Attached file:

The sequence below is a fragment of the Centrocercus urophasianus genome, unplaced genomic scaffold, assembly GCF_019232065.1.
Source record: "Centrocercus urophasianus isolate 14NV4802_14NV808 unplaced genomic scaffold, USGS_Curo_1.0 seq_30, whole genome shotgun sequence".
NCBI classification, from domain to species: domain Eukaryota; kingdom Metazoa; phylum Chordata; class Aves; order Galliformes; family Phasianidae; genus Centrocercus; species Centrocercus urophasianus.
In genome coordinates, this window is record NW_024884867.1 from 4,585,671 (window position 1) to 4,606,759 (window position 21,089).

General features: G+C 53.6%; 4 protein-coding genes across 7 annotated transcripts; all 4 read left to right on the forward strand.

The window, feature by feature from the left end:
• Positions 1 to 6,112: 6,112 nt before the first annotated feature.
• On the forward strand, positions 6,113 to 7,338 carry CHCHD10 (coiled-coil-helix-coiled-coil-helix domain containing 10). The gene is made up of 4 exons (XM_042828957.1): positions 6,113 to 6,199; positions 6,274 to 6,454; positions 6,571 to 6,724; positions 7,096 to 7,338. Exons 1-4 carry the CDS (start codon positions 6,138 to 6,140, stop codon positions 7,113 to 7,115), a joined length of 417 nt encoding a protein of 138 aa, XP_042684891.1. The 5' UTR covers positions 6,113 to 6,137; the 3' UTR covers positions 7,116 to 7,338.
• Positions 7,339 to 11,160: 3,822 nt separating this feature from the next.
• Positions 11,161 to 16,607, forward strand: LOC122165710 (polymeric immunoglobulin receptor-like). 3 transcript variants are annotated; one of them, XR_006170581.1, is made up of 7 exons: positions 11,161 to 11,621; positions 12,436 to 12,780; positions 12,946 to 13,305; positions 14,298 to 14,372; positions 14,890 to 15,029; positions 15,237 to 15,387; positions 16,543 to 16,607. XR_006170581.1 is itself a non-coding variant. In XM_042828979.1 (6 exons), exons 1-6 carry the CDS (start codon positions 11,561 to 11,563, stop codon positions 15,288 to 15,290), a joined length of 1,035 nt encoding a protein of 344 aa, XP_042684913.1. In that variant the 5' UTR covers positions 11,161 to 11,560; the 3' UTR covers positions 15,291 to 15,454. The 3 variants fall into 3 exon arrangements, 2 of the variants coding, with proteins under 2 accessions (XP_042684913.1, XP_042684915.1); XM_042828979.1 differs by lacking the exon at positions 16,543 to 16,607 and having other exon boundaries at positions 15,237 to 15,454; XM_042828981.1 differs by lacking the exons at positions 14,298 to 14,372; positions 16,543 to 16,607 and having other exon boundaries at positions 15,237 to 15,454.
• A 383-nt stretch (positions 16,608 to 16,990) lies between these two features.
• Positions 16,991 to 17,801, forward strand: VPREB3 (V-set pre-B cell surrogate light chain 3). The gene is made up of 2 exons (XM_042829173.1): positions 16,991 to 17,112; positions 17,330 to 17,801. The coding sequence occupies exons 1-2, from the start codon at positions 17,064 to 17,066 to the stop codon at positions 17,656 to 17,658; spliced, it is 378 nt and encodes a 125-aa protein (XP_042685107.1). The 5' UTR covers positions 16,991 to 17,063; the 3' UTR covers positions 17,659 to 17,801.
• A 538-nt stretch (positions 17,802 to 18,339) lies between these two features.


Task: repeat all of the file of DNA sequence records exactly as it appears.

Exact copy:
The sequence below is a fragment of the Centrocercus urophasianus genome, unplaced genomic scaffold, assembly GCF_019232065.1.
Source record: "Centrocercus urophasianus isolate 14NV4802_14NV808 unplaced genomic scaffold, USGS_Curo_1.0 seq_30, whole genome shotgun sequence".
NCBI classification, from domain to species: domain Eukaryota; kingdom Metazoa; phylum Chordata; class Aves; order Galliformes; family Phasianidae; genus Centrocercus; species Centrocercus urophasianus.
In genome coordinates, this window is record NW_024884867.1 from 4,585,671 (window position 1) to 4,606,759 (window position 21,089).

General features: G+C 53.6%; 4 protein-coding genes across 7 annotated transcripts; all 4 read left to right on the forward strand.

The window, feature by feature from the left end:
• Positions 1 to 6,112: 6,112 nt before the first annotated feature.
• On the forward strand, positions 6,113 to 7,338 carry CHCHD10 (coiled-coil-helix-coiled-coil-helix domain containing 10). The gene is made up of 4 exons (XM_042828957.1): positions 6,113 to 6,199; positions 6,274 to 6,454; positions 6,571 to 6,724; positions 7,096 to 7,338. Exons 1-4 carry the CDS (start codon positions 6,138 to 6,140, stop codon positions 7,113 to 7,115), a joined length of 417 nt encoding a protein of 138 aa, XP_042684891.1. The 5' UTR covers positions 6,113 to 6,137; the 3' UTR covers positions 7,116 to 7,338.
• Positions 7,339 to 11,160: 3,822 nt separating this feature from the next.
• Positions 11,161 to 16,607, forward strand: LOC122165710 (polymeric immunoglobulin receptor-like). 3 transcript variants are annotated; one of them, XR_006170581.1, is made up of 7 exons: positions 11,161 to 11,621; positions 12,436 to 12,780; positions 12,946 to 13,305; positions 14,298 to 14,372; positions 14,890 to 15,029; positions 15,237 to 15,387; positions 16,543 to 16,607. XR_006170581.1 is itself a non-coding variant. In XM_042828979.1 (6 exons), exons 1-6 carry the CDS (start codon positions 11,561 to 11,563, stop codon positions 15,288 to 15,290), a joined length of 1,035 nt encoding a protein of 344 aa, XP_042684913.1. In that variant the 5' UTR covers positions 11,161 to 11,560; the 3' UTR covers positions 15,291 to 15,454. The 3 variants fall into 3 exon arrangements, 2 of the variants coding, with proteins under 2 accessions (XP_042684913.1, XP_042684915.1); XM_042828979.1 differs by lacking the exon at positions 16,543 to 16,607 and having other exon boundaries at positions 15,237 to 15,454; XM_042828981.1 differs by lacking the exons at positions 14,298 to 14,372; positions 16,543 to 16,607 and having other exon boundaries at positions 15,237 to 15,454.
• A 383-nt stretch (positions 16,608 to 16,990) lies between these two features.
• Positions 16,991 to 17,801, forward strand: VPREB3 (V-set pre-B cell surrogate light chain 3). The gene is made up of 2 exons (XM_042829173.1): positions 16,991 to 17,112; positions 17,330 to 17,801. The coding sequence occupies exons 1-2, from the start codon at positions 17,064 to 17,066 to the stop codon at positions 17,656 to 17,658; spliced, it is 378 nt and encodes a 125-aa protein (XP_042685107.1). The 5' UTR covers positions 16,991 to 17,063; the 3' UTR covers positions 17,659 to 17,801.
• A 538-nt stretch (positions 17,802 to 18,339) lies between these two features.